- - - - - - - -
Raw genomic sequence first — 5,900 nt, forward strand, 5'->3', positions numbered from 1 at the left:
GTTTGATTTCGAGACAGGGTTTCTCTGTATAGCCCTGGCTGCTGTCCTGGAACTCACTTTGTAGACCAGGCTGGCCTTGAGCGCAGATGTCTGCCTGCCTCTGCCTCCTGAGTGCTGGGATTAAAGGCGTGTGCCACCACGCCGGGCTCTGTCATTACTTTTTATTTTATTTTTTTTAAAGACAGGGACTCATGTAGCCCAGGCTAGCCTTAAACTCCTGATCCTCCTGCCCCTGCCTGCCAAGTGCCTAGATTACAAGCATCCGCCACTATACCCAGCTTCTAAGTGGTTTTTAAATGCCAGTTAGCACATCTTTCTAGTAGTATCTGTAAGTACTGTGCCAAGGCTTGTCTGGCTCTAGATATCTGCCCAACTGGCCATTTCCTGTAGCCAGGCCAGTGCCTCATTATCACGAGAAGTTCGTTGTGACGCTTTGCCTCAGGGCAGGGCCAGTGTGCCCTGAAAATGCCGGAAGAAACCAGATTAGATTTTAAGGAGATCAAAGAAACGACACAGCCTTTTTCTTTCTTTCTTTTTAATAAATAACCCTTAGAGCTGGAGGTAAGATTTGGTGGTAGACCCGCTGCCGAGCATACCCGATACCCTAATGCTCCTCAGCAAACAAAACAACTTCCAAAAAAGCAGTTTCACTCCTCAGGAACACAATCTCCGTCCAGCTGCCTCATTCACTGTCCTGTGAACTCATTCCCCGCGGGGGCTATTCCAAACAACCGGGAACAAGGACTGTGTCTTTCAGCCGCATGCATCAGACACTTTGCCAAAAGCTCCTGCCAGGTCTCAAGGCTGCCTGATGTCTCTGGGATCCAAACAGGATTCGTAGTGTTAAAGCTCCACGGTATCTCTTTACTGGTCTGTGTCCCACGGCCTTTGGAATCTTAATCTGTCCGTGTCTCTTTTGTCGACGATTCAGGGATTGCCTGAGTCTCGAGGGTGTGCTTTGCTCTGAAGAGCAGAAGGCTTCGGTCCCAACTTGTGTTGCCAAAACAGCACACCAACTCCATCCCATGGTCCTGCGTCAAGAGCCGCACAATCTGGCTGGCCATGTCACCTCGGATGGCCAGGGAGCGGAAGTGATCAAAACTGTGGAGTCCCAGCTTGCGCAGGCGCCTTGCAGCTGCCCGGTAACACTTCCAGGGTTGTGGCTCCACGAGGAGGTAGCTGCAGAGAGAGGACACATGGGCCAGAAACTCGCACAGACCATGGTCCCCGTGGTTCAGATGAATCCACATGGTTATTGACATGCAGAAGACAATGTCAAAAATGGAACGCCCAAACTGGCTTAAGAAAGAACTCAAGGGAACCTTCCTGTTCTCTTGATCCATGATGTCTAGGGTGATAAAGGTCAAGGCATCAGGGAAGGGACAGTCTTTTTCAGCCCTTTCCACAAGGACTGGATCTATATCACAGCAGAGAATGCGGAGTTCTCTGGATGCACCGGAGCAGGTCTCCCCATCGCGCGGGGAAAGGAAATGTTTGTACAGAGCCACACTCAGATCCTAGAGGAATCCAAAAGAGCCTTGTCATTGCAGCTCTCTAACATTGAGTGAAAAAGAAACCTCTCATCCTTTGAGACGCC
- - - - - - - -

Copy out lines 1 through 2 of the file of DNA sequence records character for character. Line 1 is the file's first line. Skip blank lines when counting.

Raw genomic sequence first — 5,900 nt, forward strand, 5'->3', positions numbered from 1 at the left:
GTTTGATTTCGAGACAGGGTTTCTCTGTATAGCCCTGGCTGCTGTCCTGGAACTCACTTTGTAGACCAGGCTGGCCTTGAGCGCAGATGTCTGCCTGCCTCTGCCTCCTGAGTGCTGGGATTAAAGGCGTGTGCCACCACGCCGGGCTCTGTCATTACTTTTTATTTTATTTTTTTTAAAGACAGGGACTCATGTAGCCCAGGCTAGCCTTAAACTCCTGATCCTCCTGCCCCTGCCTGCCAAGTGCCTAGATTACAAGCATCCGCCACTATACCCAGCTTCTAAGTGGTTTTTAAATGCCAGTTAGCACATCTTTCTAGTAGTATCTGTAAGTACTGTGCCAAGGCTTGTCTGGCTCTAGATATCTGCCCAACTGGCCATTTCCTGTAGCCAGGCCAGTGCCTCATTATCACGAGAAGTTCGTTGTGACGCTTTGCCTCAGGGCAGGGCCAGTGTGCCCTGAAAATGCCGGAAGAAACCAGATTAGATTTTAAGGAGATCAAAGAAACGACACAGCCTTTTTCTTTCTTTCTTTTTAATAAATAACCCTTAGAGCTGGAGGTAAGATTTGGTGGTAGACCCGCTGCCGAGCATACCCGATACCCTAATGCTCCTCAGCAAACAAAACAACTTCCAAAAAAGCAGTTTCACTCCTCAGGAACACAATCTCCGTCCAGCTGCCTCATTCACTGTCCTGTGAACTCATTCCCCGCGGGGGCTATTCCAAACAACCGGGAACAAGGACTGTGTCTTTCAGCCGCATGCATCAGACACTTTGCCAAAAGCTCCTGCCAGGTCTCAAGGCTGCCTGATGTCTCTGGGATCCAAACAGGATTCGTAGTGTTAAAGCTCCACGGTATCTCTTTACTGGTCTGTGTCCCACGGCCTTTGGAATCTTAATCTGTCCGTGTCTCTTTTGTCGACGATTCAGGGATTGCCTGAGTCTCGAGGGTGTGCTTTGCTCTGAAGAGCAGAAGGCTTCGGTCCCAACTTGTGTTGCCAAAACAGCACACCAACTCCATCCCATGGTCCTGCGTCAAGAGCCGCACAATCTGGCTGGCCATGTCACCTCGGATGGCCAGGGAGCGGAAGTGATCAAAACTGTGGAGTCCCAGCTTGCGCAGGCGCCTTGCAGCTGCCCGGTAACACTTCCAGGGTTGTGGCTCCACGAGGAGGTAGCTGCAGAGAGAGGACACATGGGCCAGAAACTCGCACAGACCATGGTCCCCGTGGTTCAGATGAATCCACATGGTTATTGACATGCAGAAGACAATGTCAAAAATGGAACGCCCAAACTGGCTTAAGAAAGAACTCAAGGGAACCTTCCTGTTCTCTTGATCCATGATGTCTAGGGTGATAAAGGTCAAGGCATCAGGGAAGGGACAGTCTTTTTCAGCCCTTTCCACAAGGACTGGATCTATATCACAGCAGAGAATGCGGAGTTCTCTGGATGCACCGGAGCAGGTCTCCCCATCGCGCGGGGAAAGGAAATGTTTGTACAGAGCCACACTCAGATCCTAGAGGAATCCAAAAGAGCCTTGTCATTGCAGCTCTCTAACATTGAGTGAAAAAGAAACCTCTCATCCTTTGAGACGCC